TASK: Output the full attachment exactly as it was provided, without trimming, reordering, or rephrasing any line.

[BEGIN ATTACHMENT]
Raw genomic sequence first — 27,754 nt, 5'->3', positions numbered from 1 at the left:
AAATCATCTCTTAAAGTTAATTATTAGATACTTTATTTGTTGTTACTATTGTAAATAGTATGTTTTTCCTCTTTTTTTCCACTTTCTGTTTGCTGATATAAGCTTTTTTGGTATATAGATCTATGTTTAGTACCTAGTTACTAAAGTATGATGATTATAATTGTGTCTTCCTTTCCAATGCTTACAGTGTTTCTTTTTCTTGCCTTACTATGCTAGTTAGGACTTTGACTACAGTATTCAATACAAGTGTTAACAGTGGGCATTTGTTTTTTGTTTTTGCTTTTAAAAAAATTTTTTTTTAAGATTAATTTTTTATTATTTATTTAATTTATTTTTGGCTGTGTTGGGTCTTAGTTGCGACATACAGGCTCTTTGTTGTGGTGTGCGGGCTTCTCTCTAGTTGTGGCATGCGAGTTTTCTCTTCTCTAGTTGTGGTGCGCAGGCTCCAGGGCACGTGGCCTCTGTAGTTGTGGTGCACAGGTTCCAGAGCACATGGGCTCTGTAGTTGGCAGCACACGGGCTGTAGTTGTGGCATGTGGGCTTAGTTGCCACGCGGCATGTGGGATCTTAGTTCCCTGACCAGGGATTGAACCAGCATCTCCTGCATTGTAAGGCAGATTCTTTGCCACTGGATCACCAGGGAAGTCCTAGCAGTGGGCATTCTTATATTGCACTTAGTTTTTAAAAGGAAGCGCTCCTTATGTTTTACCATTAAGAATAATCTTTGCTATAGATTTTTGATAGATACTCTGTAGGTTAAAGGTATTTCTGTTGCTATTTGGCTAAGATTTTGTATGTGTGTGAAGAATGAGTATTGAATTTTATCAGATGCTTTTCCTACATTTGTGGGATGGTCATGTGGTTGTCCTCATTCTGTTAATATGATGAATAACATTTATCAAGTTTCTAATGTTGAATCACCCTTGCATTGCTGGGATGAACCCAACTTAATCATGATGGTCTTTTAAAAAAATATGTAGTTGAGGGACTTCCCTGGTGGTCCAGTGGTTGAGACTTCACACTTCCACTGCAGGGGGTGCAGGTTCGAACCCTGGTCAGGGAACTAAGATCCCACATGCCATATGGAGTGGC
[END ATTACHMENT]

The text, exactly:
Raw genomic sequence first — 27,754 nt, 5'->3', positions numbered from 1 at the left:
AAATCATCTCTTAAAGTTAATTATTAGATACTTTATTTGTTGTTACTATTGTAAATAGTATGTTTTTCCTCTTTTTTTCCACTTTCTGTTTGCTGATATAAGCTTTTTTGGTATATAGATCTATGTTTAGTACCTAGTTACTAAAGTATGATGATTATAATTGTGTCTTCCTTTCCAATGCTTACAGTGTTTCTTTTTCTTGCCTTACTATGCTAGTTAGGACTTTGACTACAGTATTCAATACAAGTGTTAACAGTGGGCATTTGTTTTTTGTTTTTGCTTTTAAAAAAATTTTTTTTTAAGATTAATTTTTTATTATTTATTTAATTTATTTTTGGCTGTGTTGGGTCTTAGTTGCGACATACAGGCTCTTTGTTGTGGTGTGCGGGCTTCTCTCTAGTTGTGGCATGCGAGTTTTCTCTTCTCTAGTTGTGGTGCGCAGGCTCCAGGGCACGTGGCCTCTGTAGTTGTGGTGCACAGGTTCCAGAGCACATGGGCTCTGTAGTTGGCAGCACACGGGCTGTAGTTGTGGCATGTGGGCTTAGTTGCCACGCGGCATGTGGGATCTTAGTTCCCTGACCAGGGATTGAACCAGCATCTCCTGCATTGTAAGGCAGATTCTTTGCCACTGGATCACCAGGGAAGTCCTAGCAGTGGGCATTCTTATATTGCACTTAGTTTTTAAAAGGAAGCGCTCCTTATGTTTTACCATTAAGAATAATCTTTGCTATAGATTTTTGATAGATACTCTGTAGGTTAAAGGTATTTCTGTTGCTATTTGGCTAAGATTTTGTATGTGTGTGAAGAATGAGTATTGAATTTTATCAGATGCTTTTCCTACATTTGTGGGATGGTCATGTGGTTGTCCTCATTCTGTTAATATGATGAATAACATTTATCAAGTTTCTAATGTTGAATCACCCTTGCATTGCTGGGATGAACCCAACTTAATCATGATGGTCTTTTAAAAAAATATGTAGTTGAGGGACTTCCCTGGTGGTCCAGTGGTTGAGACTTCACACTTCCACTGCAGGGGGTGCAGGTTCGAACCCTGGTCAGGGAACTAAGATCCCACATGCCATATGGAGTGGC